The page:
Mortal Engines by Philip Reeve

In the future, municipal Darwinism is King. After massive world-wide destruction, cities and towns have become mobile structures lumbering across continents 'eating' each other in a race to acquire more materials, fuel, and even slaves. Young Tom Natsworthy was born and bred in the traction city of London and even if he is only a third class apprentice in the Guild of Historians and an orphan, he's content to be a part of that great city - a pinnacle of progress. While on assignment, Tom can't believe his luck when he finally meets his hero, Mr. Valentine, the brave archeologist and darling of London - and his beautiful daughter Katherine. But after witnessing something he shouldn't have, he finds himself lost in the rugged Out-Country, desperate to find a way back to London and joined by the scarred Hester Shaw, a young girl bent on revenge and delightfully flawed. As Tom and Hester race across the desolate landscape after the mobile London, they face death at every turn as they stumble across pirates, slavers, and even the resistance movement, the Anti-Tractionist League.

Every so often I stumble across a little-known book that really hits a high note. I should have known Mortal Engines would have been a Sure Thing knowing it was 1. a dystopian book and 2. chock full of compelling characters, but be warned: this book will pull you in faster than you can say "anti-Tractionist League." Truly engrossing, the non-stop action of Tom and Hester's journey left me stunned. The whole idea that after massive world destruction, technology has evolved to allow entire civilizations to become mobile is fascinating. Throw in a very active resistance movement and the fact that Philip Reeve presents compelling arguments for each side without ever forcing an opinion on his readers and you've got yourself some compelling reading.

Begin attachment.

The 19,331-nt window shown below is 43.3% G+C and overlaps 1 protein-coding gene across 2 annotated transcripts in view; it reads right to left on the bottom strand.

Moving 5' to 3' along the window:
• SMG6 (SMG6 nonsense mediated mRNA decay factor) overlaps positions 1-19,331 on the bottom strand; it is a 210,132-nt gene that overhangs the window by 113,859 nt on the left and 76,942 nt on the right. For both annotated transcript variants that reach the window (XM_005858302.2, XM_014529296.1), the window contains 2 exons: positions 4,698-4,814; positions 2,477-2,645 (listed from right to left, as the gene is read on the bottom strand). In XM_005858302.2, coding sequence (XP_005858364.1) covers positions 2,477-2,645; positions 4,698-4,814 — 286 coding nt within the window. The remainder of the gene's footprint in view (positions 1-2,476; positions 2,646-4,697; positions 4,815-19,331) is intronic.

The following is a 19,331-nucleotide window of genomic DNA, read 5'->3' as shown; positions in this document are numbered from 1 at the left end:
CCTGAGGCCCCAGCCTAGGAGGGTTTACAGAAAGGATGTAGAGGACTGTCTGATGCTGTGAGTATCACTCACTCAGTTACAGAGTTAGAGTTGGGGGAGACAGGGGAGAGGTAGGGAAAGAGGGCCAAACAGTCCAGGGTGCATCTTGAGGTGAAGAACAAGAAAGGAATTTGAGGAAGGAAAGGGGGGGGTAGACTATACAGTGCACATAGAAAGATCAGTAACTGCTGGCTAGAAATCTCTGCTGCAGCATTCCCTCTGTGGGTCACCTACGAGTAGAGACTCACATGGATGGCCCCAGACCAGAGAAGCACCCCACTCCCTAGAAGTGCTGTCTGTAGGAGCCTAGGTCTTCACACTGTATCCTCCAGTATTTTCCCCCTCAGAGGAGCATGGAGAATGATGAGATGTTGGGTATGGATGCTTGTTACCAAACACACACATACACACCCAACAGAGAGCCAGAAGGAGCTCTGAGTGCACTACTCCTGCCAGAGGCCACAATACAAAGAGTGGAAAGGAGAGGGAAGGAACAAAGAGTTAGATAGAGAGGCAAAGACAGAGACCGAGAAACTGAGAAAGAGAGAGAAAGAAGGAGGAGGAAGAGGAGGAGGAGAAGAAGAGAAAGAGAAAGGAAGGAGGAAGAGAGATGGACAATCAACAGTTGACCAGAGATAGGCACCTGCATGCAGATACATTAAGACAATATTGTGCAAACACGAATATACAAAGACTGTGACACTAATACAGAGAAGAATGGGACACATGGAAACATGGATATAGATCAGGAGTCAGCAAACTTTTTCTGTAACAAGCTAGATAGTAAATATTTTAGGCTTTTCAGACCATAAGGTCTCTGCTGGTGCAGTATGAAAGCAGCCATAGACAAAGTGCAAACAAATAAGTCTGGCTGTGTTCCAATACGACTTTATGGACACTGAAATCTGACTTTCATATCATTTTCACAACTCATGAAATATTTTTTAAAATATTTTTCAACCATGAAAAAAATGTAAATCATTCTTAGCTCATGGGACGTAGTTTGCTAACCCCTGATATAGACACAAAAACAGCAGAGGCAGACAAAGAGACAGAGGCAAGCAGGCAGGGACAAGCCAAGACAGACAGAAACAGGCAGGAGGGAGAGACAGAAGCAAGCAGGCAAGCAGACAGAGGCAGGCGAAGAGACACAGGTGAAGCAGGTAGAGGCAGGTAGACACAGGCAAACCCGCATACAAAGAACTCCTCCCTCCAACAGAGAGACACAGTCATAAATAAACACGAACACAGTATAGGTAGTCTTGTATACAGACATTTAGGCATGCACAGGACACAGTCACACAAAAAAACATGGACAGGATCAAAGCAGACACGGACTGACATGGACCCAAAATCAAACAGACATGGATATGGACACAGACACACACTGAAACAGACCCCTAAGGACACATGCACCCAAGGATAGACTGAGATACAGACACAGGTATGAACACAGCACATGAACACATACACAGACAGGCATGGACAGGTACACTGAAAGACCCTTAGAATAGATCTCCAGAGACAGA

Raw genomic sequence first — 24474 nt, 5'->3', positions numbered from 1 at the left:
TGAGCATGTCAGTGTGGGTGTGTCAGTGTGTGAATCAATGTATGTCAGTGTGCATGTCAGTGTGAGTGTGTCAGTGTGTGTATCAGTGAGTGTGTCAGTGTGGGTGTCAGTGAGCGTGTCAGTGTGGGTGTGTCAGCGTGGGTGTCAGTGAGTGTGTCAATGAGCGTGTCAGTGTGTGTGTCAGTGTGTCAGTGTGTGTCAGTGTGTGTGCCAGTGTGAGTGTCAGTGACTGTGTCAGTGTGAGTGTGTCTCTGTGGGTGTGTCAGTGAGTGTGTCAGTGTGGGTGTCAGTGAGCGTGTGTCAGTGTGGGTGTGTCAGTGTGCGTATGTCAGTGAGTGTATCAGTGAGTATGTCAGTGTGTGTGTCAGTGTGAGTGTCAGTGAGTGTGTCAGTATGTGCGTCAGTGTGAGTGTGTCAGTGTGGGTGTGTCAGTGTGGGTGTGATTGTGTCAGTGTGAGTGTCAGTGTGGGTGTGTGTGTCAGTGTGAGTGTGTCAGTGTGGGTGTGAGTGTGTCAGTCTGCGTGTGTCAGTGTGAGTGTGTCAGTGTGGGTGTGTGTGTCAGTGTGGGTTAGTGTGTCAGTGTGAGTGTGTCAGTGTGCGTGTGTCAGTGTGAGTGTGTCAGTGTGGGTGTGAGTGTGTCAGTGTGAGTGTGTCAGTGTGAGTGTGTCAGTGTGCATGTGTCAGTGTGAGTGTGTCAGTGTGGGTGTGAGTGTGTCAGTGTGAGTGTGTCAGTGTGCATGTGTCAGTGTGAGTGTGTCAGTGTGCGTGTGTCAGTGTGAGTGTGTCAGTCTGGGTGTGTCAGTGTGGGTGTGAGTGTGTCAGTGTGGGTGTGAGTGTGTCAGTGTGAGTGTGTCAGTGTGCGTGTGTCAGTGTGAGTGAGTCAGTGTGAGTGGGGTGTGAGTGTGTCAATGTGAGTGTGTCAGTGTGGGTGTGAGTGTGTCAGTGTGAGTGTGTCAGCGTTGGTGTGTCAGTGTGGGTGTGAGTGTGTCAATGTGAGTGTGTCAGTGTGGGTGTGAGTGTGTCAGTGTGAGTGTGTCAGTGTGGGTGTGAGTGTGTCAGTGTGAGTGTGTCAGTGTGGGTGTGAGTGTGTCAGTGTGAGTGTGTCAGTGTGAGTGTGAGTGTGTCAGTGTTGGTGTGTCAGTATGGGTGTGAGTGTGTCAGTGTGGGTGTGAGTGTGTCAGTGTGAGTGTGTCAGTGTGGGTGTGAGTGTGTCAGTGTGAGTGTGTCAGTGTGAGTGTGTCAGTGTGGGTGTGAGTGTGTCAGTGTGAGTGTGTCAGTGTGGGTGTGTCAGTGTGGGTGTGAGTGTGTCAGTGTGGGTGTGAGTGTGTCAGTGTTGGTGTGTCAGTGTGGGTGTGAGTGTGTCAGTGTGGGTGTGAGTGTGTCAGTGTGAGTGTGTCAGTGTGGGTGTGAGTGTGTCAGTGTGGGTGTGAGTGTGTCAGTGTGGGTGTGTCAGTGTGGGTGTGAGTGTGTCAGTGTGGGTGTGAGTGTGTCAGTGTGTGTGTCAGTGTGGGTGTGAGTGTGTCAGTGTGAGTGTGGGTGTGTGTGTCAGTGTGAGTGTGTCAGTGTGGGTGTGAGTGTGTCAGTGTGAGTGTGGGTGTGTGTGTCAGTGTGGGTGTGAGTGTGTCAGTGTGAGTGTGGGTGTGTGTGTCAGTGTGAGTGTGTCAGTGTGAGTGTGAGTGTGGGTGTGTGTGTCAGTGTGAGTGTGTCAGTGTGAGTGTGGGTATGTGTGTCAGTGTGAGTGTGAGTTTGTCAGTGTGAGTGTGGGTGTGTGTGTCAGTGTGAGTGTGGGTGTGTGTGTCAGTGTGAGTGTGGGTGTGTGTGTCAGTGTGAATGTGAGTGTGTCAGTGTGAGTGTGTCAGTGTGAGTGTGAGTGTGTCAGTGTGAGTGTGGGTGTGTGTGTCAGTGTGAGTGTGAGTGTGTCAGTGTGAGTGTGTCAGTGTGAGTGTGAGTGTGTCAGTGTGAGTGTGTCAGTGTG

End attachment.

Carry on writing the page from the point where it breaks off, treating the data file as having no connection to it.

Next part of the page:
Staggering world building aside, characters are what make this book a stand-out. And I don't just mean the main characters; Mortal Engines boasts a superb supporting cast. The red-clad pilot Anna Fang: charming and kind but who would like nothing better than to see the end of mobile cities. The power hungry pirate Chrystler Peavey who only keeps Tom alive in hopes of turning his crew into 'proper gentlemen.' Not to mention Hester Shaw - whose scarred face and thirst for revenge has her wary of any overture of friendship. Be warned, as meticulous Philip Reeve is with crafting his characters, he doesn't think twice about killing them off. Several times, I would re-read passages thinking "did he really just do it again??! NOOO!!" But that's okay, I'm planning on returning to The Hungry City Chronicles just to find out what unique individual he's planning on introducing me to next.

series reading order:
~ Mortal Engines
~ Predator's Gold
~ Infernal Devices
~ A Darkling Plain

Because Everyone Likes a Second Opinion:
Book Loons review
Green Man review
SF Site review review

book source: my local library


Rhiannon Hart said...

Wow, I've never heard of these books but they sound amazing! I love dystopian stuff. Thanks for the heads up. (They also sound a wee bit like Leviathan, which I'm dying to read.)

Michelle said...

Rhiannon - It did remind me a bit of Leviathan - which I also loved! But very unique and some amazing characters. Plus, they are all out already so no waiting on cliff-hangers!

Rhiannon Hart said...

I forgot which blog I saw this on, but it was yours! Thanks again for the recommendation :)

Michelle said...

Rhiannon - always happy to make recommendations!! I get plenty off your blog ;)